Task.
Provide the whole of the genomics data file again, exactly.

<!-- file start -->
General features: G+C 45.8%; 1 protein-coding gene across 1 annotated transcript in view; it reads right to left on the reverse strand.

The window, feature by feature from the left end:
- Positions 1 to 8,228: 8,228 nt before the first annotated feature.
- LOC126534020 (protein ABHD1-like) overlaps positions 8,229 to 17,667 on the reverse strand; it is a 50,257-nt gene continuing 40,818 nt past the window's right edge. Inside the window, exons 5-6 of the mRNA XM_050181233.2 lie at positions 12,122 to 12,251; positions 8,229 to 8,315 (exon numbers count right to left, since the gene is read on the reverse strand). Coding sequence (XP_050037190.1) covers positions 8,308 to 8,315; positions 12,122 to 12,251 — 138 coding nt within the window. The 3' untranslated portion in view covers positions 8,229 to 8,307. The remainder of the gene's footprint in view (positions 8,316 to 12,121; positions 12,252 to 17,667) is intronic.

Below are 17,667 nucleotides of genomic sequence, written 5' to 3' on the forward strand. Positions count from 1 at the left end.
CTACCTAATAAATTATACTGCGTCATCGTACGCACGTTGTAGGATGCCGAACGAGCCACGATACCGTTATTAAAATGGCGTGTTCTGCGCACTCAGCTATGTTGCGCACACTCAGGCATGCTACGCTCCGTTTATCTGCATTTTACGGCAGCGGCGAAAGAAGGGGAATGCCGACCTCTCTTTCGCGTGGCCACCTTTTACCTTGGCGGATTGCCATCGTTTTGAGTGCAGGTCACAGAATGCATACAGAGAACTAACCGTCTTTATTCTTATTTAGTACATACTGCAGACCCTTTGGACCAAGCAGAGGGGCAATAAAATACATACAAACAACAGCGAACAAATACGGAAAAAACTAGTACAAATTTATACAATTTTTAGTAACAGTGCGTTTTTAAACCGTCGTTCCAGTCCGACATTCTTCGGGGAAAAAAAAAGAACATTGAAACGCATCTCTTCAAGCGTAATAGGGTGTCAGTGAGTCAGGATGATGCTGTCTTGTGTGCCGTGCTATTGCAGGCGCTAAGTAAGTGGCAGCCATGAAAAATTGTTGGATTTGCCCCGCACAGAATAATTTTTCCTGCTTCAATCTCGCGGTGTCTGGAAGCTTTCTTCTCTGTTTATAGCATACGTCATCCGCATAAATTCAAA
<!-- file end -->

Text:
General features: G+C 45.8%; 1 protein-coding gene across 1 annotated transcript in view; it reads right to left on the reverse strand.

The window, feature by feature from the left end:
- Positions 1 to 8,228: 8,228 nt before the first annotated feature.
- LOC126534020 (protein ABHD1-like) overlaps positions 8,229 to 17,667 on the reverse strand; it is a 50,257-nt gene continuing 40,818 nt past the window's right edge. Inside the window, exons 5-6 of the mRNA XM_050181233.2 lie at positions 12,122 to 12,251; positions 8,229 to 8,315 (exon numbers count right to left, since the gene is read on the reverse strand). Coding sequence (XP_050037190.1) covers positions 8,308 to 8,315; positions 12,122 to 12,251 — 138 coding nt within the window. The 3' untranslated portion in view covers positions 8,229 to 8,307. The remainder of the gene's footprint in view (positions 8,316 to 12,121; positions 12,252 to 17,667) is intronic.

Below are 17,667 nucleotides of genomic sequence, written 5' to 3' on the forward strand. Positions count from 1 at the left end.
CTACCTAATAAATTATACTGCGTCATCGTACGCACGTTGTAGGATGCCGAACGAGCCACGATACCGTTATTAAAATGGCGTGTTCTGCGCACTCAGCTATGTTGCGCACACTCAGGCATGCTACGCTCCGTTTATCTGCATTTTACGGCAGCGGCGAAAGAAGGGGAATGCCGACCTCTCTTTCGCGTGGCCACCTTTTACCTTGGCGGATTGCCATCGTTTTGAGTGCAGGTCACAGAATGCATACAGAGAACTAACCGTCTTTATTCTTATTTAGTACATACTGCAGACCCTTTGGACCAAGCAGAGGGGCAATAAAATACATACAAACAACAGCGAACAAATACGGAAAAAACTAGTACAAATTTATACAATTTTTAGTAACAGTGCGTTTTTAAACCGTCGTTCCAGTCCGACATTCTTCGGGGAAAAAAAAAGAACATTGAAACGCATCTCTTCAAGCGTAATAGGGTGTCAGTGAGTCAGGATGATGCTGTCTTGTGTGCCGTGCTATTGCAGGCGCTAAGTAAGTGGCAGCCATGAAAAATTGTTGGATTTGCCCCGCACAGAATAATTTTTCCTGCTTCAATCTCGCGGTGTCTGGAAGCTTTCTTCTCTGTTTATAGCATACGTCATCCGCATAAATTCAAA